Winter Gear Reccomendations

With winter weather looming, the Wisconsin State Police is reminding drivers to take “common-sense precautions to meet the challenges of winter driving.”

In addition, the Wisconsin State Patrol is warning drivers to drive safely in winter weather.

“The posted speed limits, which are set for dry pavement, may be too fast for conditions when roads are snow covered and slippery. The slogan ‘Snow Means Slow’ also applies to four-wheel drive and other heavy-duty vehicles. They usually need just as much distance to stop as other vehicles,” says State Patrol Superintendent Stephen Fitzgerald. “A citation for driving too fast for conditions costs $213.10 with four demerit points assessed on the driver’s record.”

Fitzgerald also reminds drivers to completely clear windshields, lights, hood and roof of frost, ice and snow. Failure to do so could result in a $175.30 fine and two demerit points on a driver’s license.

To minimize the dangers of winter driving, the State Patrol offers the following common-sense safety tips:

  • Always wear your seat belt. You and your passengers absolutely need this protection even in low speed “fender-bender” crashes that frequently occur on slick roads.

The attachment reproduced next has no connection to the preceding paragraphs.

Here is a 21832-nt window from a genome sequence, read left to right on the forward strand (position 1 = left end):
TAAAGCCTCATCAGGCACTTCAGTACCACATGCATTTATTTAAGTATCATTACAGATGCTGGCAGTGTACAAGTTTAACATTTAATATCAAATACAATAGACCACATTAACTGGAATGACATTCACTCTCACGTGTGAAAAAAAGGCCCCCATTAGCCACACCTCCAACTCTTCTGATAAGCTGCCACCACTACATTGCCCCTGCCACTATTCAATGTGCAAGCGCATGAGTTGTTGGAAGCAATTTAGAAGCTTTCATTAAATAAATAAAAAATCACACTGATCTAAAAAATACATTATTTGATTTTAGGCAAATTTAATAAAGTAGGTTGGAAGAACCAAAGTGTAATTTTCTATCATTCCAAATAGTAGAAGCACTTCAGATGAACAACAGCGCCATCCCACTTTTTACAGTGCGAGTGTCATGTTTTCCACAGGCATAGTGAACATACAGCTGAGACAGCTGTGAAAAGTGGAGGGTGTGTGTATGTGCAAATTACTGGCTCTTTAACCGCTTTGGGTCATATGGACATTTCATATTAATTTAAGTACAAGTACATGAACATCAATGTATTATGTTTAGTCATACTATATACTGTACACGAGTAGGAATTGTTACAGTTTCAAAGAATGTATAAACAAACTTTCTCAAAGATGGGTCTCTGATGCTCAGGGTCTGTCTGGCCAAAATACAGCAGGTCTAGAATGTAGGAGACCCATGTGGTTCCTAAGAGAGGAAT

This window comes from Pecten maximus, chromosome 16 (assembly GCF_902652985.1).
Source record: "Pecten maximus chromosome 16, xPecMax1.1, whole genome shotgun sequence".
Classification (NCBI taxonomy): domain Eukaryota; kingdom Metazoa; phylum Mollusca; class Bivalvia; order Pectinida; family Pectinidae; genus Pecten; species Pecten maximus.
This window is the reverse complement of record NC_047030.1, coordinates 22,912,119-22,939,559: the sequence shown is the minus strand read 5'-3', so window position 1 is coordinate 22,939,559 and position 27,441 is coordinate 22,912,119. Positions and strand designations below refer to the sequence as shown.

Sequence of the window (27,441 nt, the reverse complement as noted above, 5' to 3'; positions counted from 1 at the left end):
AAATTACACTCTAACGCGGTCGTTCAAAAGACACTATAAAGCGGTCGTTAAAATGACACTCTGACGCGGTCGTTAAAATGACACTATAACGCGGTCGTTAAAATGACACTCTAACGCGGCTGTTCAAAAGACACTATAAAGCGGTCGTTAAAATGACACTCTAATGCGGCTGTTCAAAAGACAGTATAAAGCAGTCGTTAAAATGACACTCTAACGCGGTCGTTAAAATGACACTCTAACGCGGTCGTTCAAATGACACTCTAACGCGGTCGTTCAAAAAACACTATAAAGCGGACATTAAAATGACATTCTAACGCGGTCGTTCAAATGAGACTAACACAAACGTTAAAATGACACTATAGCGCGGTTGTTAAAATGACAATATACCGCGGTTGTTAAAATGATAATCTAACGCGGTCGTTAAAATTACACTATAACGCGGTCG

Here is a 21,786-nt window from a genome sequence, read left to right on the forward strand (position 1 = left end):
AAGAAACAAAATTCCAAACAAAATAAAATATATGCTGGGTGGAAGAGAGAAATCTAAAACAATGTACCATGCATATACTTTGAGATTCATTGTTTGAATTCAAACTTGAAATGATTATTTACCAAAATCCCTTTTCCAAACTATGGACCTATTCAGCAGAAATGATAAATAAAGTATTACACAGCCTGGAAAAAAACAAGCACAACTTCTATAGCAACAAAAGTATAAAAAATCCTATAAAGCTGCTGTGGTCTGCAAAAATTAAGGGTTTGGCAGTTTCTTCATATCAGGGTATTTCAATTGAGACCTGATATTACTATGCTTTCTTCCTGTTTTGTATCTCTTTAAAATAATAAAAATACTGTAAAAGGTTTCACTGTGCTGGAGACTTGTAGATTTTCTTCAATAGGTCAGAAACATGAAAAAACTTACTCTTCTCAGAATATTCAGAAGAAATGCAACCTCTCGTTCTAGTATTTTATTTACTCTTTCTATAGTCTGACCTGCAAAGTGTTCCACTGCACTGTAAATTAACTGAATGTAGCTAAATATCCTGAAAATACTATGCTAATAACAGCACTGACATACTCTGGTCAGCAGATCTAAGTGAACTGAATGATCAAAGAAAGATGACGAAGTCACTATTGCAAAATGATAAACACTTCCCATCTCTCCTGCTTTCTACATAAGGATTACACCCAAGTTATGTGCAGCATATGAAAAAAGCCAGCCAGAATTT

• Don’t use your cruise control in wintry conditions. Even on roads that appear clear, there may be slippery spots, which can cause a loss of traction and a spinout if the vehicle is in the cruise-control mode.
  • Watch for slippery bridge decks. They ice up quicker than adjacent pavement.
  • Look farther ahead than you normally do. If vehicles ahead of you are swerving or show other signs of loss of traction, you should slow down and take extra precautions.
  • Brake early. It takes much longer to stop in adverse conditions.
  • Don’t pump anti-lock brakes. With anti-lock brakes, the correct braking method is to “stomp and steer.”
  • Don’t be overconfident about the traction and stopping distance of four-wheel drive vehicles, which generally won’t stop or grip the road any better than two-wheel drive vehicles.
  • Avoid cutting in front of trucks, which take longer than automobiles to slow down or stop.
  • Leave plenty of room for snowplows. By law, you must stay back at least 200 feet from the rear of a snowplow.
  • Obey the Move Over Law, which requires drivers to shift lanes or slow down in order to provide a safety zone for a law enforcement vehicle, tow truck, ambulance, fire truck, highway maintenance vehicle, or utility vehicle that is stopped on the side of a road with its warning lights flashing.
  • If your vehicle gets stuck or becomes disabled, stay inside it with your seat belt fastened until a tow truck or other help arrives.  If you’re inside your vehicle and buckled up, you have protection against other out-of-control vehicles. There’s no protection outside your vehicle.